By any measure, we’ve entered the age of machine learning and artificial intelligence. The confluence of massive data, cheap storage, elastic compute, and algorithmic advances, particularly in deep learning, has given rise to applications that previously were confined to the pages of science fiction novels.

Machines now surpass humans in complex strategy games, to say nothing of image recognition, speech transcription, and other advances that begin to complicate our assumptions about what is and isn’t uniquely human. Voice-based personal assistants are commonplace, and fully autonomous vehicles seem just around the bend.

Given these recent advances, much of the dialogue around ML/AI has centered disproportionately, albeit understandably, on breakthroughs in algorithms and their applications. Notably absent in the discussion has been any mention of the infrastructure underlying these intelligent systems.

Just as in the earliest days of computing, when one needed to be expert in assembly language, compilers, and operating systems to develop a simple application, so today you need an army of stats and distributed systems PhDs to build and deploy AI at scale. The abstractions and tooling necessary to make ML/AI usable are the missing link. The upshot is that ML/AI remains a limited and expensive discipline reserved for only a few elite engineering organizations.

Ultimately, this relates to a lag in the evolution of infrastructure, which to date is far outpaced by innovation in machine learning techniques. Put simply, the systems and tooling that helped usher in the current era of practical machine learning are ill-suited to power future generations of the intelligent applications they spawned.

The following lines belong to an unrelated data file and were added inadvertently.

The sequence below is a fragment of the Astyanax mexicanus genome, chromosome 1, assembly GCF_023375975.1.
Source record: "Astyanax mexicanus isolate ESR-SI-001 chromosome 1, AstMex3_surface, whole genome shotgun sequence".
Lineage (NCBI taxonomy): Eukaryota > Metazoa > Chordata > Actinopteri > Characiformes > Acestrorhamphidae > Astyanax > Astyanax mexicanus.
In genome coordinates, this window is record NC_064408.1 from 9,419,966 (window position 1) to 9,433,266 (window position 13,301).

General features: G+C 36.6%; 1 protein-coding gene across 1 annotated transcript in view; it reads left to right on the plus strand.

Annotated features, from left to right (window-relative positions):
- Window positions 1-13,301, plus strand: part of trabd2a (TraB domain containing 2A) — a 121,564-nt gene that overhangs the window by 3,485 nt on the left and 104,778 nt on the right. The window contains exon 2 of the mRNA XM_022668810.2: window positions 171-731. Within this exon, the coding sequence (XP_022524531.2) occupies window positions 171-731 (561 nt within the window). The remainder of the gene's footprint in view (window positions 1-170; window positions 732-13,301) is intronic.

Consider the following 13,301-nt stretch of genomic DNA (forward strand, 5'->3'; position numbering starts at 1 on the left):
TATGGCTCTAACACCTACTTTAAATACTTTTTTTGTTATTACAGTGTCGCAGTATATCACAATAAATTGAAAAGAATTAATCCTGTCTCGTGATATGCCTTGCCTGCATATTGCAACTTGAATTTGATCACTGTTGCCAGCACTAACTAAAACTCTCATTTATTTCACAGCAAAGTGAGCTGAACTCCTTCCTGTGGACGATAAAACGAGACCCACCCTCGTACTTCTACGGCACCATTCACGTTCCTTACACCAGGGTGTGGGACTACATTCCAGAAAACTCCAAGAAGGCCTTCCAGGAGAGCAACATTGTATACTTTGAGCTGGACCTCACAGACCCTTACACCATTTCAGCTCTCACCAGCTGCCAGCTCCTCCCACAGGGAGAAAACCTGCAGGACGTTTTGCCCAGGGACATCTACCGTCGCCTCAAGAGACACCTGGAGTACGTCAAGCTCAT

Going forward, an entirely new toolchain is necessary to unlock the potential of ML/AI, to make it operational and usable — let alone approachable — for developers and enterprises. It stands to reason, then, that the next great opportunity in infrastructure will be to provide the building blocks for systems of intelligence.

From Infrastructure 1.0 to 2.0 and beyond

Applications and infrastructure evolve in lock-step.

Advances in hardware or systems software cascade up the stack, enabling new breeds of applications. Those apps mature and come to strain their underlying resources, catalyzing a subsequent cycle of innovation at the infrastructure layer. The rise of better, faster, cheaper building blocks invariably leads to applications that deliver previously unforetold experiences to end users. This ebb and flow forms the contours of a technical legacy that stretches from punch-cards to Pong to PowerPoint to Pinterest.

The commercial internet that came of age in the late ’90s and early ’00s owes its existence to the x86 instruction set (Intel), the standardized operating system (Microsoft), the relational database (Oracle), Ethernet networking (Cisco), and networked data storage (EMC). Amazon, eBay, Yahoo, and even the earliest iterations of Google and Facebook were built on this backbone we call Infrastructure 1.0.

Yet as the web matured, growing from 16 million users in 1995 to over 3 billion by the end of 2015, the scale and performance requirements of applications morphed. It was no longer feasible, much less economical, for web-scale giants to run their businesses on the backs of technologies developed during and for the client-server era.

Instead, these companies looked inward. Coupling superior technical expertise with parallel computing research from academia, the Googles, Facebooks, and Amazons of the world defined a new class of infrastructure that was scale-out, programmable, (often) open source, and commodity. This category of technologies — Linux, KVM, Xen, Docker, Kubernetes, Mesos, MySQL, MongoDB, Kafka, Hadoop, Spark, and many others — defined the cloud era. My colleague Sunil Dhaliwal described this shift as Infrastructure 2.0.

Ultimately, the technologies of this generation were purpose-built for scaling the internet to billions of end users and storing information captured from those users efficiently. In doing so, the innovations of Infrastructure 2.0 catalyzed a dramatic acceleration in data growth. Combined with virtually endless parallel compute and algorithmic advances, the stage was set for today’s era of practical machine learning.

Infrastructure 3.0: Toward intelligent systems

Infrastructure 2.0 was ultimately concerned with the question “How do we connect the world?” Today’s generation of technology rephrases the question to ask, “How do we make sense of the world?”